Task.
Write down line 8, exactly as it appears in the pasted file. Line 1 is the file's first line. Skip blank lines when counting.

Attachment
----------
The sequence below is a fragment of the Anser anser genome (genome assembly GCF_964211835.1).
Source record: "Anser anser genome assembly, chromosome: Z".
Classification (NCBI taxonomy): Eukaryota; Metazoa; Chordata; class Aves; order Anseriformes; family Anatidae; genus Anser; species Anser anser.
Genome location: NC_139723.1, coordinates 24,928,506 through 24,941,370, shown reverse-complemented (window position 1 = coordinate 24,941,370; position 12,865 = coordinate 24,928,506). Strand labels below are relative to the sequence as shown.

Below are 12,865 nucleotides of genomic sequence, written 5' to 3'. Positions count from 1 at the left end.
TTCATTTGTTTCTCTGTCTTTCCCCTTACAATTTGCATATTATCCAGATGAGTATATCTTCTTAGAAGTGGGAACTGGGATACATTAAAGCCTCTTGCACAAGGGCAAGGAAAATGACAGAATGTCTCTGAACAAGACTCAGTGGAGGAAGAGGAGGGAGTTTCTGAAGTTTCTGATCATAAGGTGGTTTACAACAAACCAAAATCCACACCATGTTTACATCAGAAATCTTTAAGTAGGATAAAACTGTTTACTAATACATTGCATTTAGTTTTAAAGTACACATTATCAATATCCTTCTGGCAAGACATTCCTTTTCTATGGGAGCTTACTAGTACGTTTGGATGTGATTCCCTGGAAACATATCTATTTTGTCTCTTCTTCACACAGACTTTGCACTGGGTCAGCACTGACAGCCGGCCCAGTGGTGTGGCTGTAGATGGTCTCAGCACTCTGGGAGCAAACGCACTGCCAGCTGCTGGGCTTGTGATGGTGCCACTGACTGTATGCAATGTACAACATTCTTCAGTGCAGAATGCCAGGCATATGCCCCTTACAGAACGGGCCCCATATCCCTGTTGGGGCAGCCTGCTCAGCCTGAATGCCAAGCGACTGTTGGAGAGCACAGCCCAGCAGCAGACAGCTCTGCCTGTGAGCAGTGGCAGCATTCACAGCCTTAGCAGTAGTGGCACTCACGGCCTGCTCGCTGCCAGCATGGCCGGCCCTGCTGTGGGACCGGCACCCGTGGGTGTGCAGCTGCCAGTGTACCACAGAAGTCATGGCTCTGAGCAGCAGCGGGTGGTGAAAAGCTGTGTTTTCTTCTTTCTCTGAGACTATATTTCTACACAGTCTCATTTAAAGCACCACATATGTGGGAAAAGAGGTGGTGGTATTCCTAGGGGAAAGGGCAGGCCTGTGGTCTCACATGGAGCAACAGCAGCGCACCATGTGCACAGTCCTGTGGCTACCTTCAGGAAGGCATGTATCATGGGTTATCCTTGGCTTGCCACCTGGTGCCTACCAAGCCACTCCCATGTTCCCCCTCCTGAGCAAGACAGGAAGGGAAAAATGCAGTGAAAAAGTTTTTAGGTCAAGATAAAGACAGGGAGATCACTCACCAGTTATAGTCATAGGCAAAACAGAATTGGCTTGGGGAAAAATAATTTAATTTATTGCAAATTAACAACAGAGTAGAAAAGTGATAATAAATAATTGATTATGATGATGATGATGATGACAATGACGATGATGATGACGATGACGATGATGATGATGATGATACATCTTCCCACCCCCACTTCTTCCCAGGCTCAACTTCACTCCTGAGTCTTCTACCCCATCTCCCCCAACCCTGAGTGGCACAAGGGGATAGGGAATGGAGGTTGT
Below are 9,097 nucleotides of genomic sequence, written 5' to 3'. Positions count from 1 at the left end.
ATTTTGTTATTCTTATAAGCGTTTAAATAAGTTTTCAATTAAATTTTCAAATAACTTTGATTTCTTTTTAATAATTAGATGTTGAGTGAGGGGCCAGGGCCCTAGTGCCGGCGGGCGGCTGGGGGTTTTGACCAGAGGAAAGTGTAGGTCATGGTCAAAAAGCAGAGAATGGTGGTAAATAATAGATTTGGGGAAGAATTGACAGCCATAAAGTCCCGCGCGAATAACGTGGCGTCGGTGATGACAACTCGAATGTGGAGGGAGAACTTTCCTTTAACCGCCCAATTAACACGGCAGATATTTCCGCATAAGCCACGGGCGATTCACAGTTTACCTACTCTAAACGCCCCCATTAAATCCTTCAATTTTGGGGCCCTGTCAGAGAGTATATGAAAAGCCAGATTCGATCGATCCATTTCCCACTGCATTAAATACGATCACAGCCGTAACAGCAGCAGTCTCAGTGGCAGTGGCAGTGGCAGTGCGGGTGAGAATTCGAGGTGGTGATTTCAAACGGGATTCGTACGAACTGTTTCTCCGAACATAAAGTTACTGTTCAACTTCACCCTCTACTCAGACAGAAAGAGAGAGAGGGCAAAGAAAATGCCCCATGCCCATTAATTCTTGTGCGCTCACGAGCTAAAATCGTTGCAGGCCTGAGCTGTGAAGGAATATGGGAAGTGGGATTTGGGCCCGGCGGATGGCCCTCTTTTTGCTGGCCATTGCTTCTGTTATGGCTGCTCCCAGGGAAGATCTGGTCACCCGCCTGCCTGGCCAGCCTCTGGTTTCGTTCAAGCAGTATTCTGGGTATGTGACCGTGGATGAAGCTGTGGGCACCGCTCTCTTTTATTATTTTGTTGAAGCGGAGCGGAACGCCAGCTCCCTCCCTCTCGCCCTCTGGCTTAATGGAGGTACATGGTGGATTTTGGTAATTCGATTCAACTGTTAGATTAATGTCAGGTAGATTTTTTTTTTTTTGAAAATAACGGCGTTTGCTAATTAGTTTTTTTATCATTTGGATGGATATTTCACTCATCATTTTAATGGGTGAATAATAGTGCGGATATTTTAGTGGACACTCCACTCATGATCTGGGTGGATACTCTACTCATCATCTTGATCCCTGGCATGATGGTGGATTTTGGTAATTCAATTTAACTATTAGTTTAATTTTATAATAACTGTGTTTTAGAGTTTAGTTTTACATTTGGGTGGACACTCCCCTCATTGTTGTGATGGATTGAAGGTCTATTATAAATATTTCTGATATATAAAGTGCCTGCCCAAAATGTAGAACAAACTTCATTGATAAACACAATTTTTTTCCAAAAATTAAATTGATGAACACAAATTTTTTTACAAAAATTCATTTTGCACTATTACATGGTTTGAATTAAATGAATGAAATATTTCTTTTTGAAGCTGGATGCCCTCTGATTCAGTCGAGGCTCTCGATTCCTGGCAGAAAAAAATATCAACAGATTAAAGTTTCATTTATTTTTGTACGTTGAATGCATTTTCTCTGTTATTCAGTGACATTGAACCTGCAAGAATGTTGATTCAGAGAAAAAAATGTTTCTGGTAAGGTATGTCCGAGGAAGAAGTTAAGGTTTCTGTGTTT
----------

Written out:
ATTTTGTTATTCTTATAAGCGTTTAAATAAGTTTTCAATTAAATTTTCAAATAACTTTGATTTCTTTTTAATAATTAGATGTTGAGTGAGGGGCCAGGGCCCTAGTGCCGGCGGGCGGCTGGGGGTTTTGACCAGAGGAAAGTGTAGGTCATGGTCAAAAAGCAGAGAATGGTGGTAAATAATAGATTTGGGGAAGAATTGACAGCCATAAAGTCCCGCGCGAATAACGTGGCGTCGGTGATGACAACTCGAATGTGGAGGGAGAACTTTCCTTTAACCGCCCAATTAACACGGCAGATATTTCCGCATAAGCCACGGGCGATTCACAGTTTACCTACTCTAAACGCCCCCATTAAATCCTTCAATTTTGGGGCCCTGTCAGAGAGTATATGAAAAGCCAGATTCGATCGATCCATTTCCCACTGCATTAAATACGATCACAGCCGTAACAGCAGCAGTCTCAGTGGCAGTGGCAGTGGCAGTGCGGGTGAGAATTCGAGGTGGTGATTTCAAACGGGATTCGTACGAACTGTTTCTCCGAACATAAAGTTACTGTTCAACTTCACCCTCTACTCAGACAGAAAGAGAGAGAGGGCAAAGAAAATGCCCCATGCCCATTAATTCTTGTGCGCTCACGAGCTAAAATCGTTGCAGGCCTGAGCTGTGAAGGAATATGGGAAGTGGGATTTGGGCCCGGCGGATGGCCCTCTTTTTGCTGGCCATTGCTTCTGTTATGGCTGCTCCCAGGGAAGATCTGGTCACCCGCCTGCCTGGCCAGCCTCTGGTTTCGTTCAAGCAGTATTCTGGGTATGTGACCGTGGATGAAGCTGTGGGCACCGCTCTCTTTTATTATTTTGTTGAAGCGGAGCGGAACGCCAGCTCCCTCCCTCTCGCCCTCTGGCTTAATGGAGGTACATGGTGGATTTTGGTAATTCGATTCAACTGTTAGATTAATGTCAGGTAGATTTTTTTTTTTTTGAAAATAACGGCGTTTGCTAATTAGTTTTTTTATCATTTGGATGGATATTTCACTCATCATTTTAATGGGTGAATAATAGTGCGGATATTTTAGTGGACACTCCACTCATGATCTGGGTGGATACTCTACTCATCATCTTGATCCCTGGCATGATGGTGGATTTTGGTAATTCAATTTAACTATTAGTTTAATTTTATAATAACTGTGTTTTAGAGTTTAGTTTTACATTTGGGTGGACACTCCCCTCATTGTTGTGATGGATTGAAGGTCTATTATAAATATTTCTGATATATAAAGTGCCTGCCCAAAATGTAGAACAAACTTCATTGATAAACACAATTTTTTTCCAAAAATTAAATTGATGAACACAAATTTTTTTACAAAAATTCATTTTGCACTATTACATGGTTTGAATTAAATGAATGAAATATTTCTTTTTGAAGCTGGATGCCCTCTGATTCAGTCGAGGCTCTCGATTCCTGGCAGAAAAAAATATCAACAGATTAAAGTTTCATTTATTTTTGTACGTTGAATGCATTTTCTCTGTTATTCAGTGACATTGAACCTGCAAGAATGTTGATTCAGAGAAAAAAATGTTTCTGGTAAGGTATGTCCGAGGAAGAAGTTAAGGTTTCTGTGTTT